The Government’s decision to refuse planning permission for a skyscraper in Purley is set to be quashed.

In December, Secretary of State for Housing, James Brokenshire, intervened to reject plans to build a 17-story tower block on the derelict site of Purley Baptist Church, following an inquiry into Croydon Council’s decision to grant planning permission.

Property developer Thornsett Group legally challenged the Government’s intervention, with the Secretary of State conceding he failed to provide adequate reasons and accepting his decision should be nulled.

It is expected a draft order to overturn the decision will be confirmed by the High Court in the next few days and the original application referred back to the Secretary of State for reconsideration.

Councillor Paul Scott, cabinet lead for regeneration and planning said: “It’s pleasing the Secretary of State has accepted errors were made in justifying his refusal of planning permission for this important brownfield development, which was fully endorsed, not only by the council’s planning committee, but also the Mayor of London.

“The proposed development was also supported by the Secretary of State’s planning inspector – and it would provide much-needed homes in the borough, with a replacement church and community facilities while incorporating the highest standards of architecture and materials.

“Earlier this year at the Building London Summit, the Secretary of State was praising Croydon for going the extra mile to build more homes.

“All planning applications we receive are subject to a stringent planning process – and this development was deemed to be both sustainable and appropriate on a site allocated in the Croydon Local Plan.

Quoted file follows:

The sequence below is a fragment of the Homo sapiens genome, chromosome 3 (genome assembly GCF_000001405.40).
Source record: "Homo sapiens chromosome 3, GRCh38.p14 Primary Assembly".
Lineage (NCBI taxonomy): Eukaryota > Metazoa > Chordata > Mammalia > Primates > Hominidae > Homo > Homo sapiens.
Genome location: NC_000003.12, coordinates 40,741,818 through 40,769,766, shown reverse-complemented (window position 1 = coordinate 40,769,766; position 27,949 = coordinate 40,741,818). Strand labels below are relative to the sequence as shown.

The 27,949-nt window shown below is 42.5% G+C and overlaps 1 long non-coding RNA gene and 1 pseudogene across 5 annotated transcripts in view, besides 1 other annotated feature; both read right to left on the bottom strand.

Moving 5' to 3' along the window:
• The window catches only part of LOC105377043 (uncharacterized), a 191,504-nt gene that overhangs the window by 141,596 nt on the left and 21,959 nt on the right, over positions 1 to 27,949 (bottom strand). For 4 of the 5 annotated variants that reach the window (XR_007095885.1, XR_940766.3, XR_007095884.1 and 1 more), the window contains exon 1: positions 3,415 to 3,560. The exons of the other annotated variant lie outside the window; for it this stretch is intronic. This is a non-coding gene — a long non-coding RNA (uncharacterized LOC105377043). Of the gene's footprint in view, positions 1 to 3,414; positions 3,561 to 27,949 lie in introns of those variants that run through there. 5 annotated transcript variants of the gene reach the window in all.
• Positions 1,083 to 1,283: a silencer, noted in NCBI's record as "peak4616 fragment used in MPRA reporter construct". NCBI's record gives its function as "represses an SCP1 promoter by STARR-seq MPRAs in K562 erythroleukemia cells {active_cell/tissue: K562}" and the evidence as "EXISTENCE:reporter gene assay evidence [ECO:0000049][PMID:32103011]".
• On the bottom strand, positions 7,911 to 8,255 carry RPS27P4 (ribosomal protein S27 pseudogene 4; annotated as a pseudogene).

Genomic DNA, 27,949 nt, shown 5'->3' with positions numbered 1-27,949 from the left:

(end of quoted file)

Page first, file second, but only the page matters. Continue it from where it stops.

“Development on the site remains long overdue and I hope the Secretary of State fully recognises the full regenerative potential of these proposals.”

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An artist's rendering of the 17-storey tower

In addition to the 17-story, 220-flat tower, the development will bring two other buildings of three and eight storeys.

Purley Baptist Church will also be given a new home, including a sports hall, 450-set auditorium, classroom and exhibition spaces.

The decision is a blow to local campaigners, who claim the “skyscraper” will be out of keeping with the neighbourhood, ruining its character.

Chris Philp, MP for Croydon South, launched a petition opposing the development, which was signed by more than 9,000 people.

“The Purley Skyscraper review process is set to begin all over again,” he said.

“Although I have not been informed of the reasons for the decision, Judicial Review is based entirely on whether correct process is followed, and not whether the right decision has been reached. This means that the entire process of reviewing the planning decision needs to be repeated.

“This does not mean that the skyscraper now has planning consent. There will now be a new public enquiry into the decision, likely by a different planning inspector.

“I will fight skyscraper again through a new enquiry and I hope that everyone who fought so hard against it before will continue to do so.

“I remain deeply disappointed and shocked by the council’s decision to contemptuously ignore the wishes of residents when it comes to the skyscraper.

“Around 12,000 residents signed the last petition to stop the skyscraper, and I encourage everyone to sign my new petition to the council to reform the borough’s planning system. We need a planning system that works for residents rather than constantly letting them down.”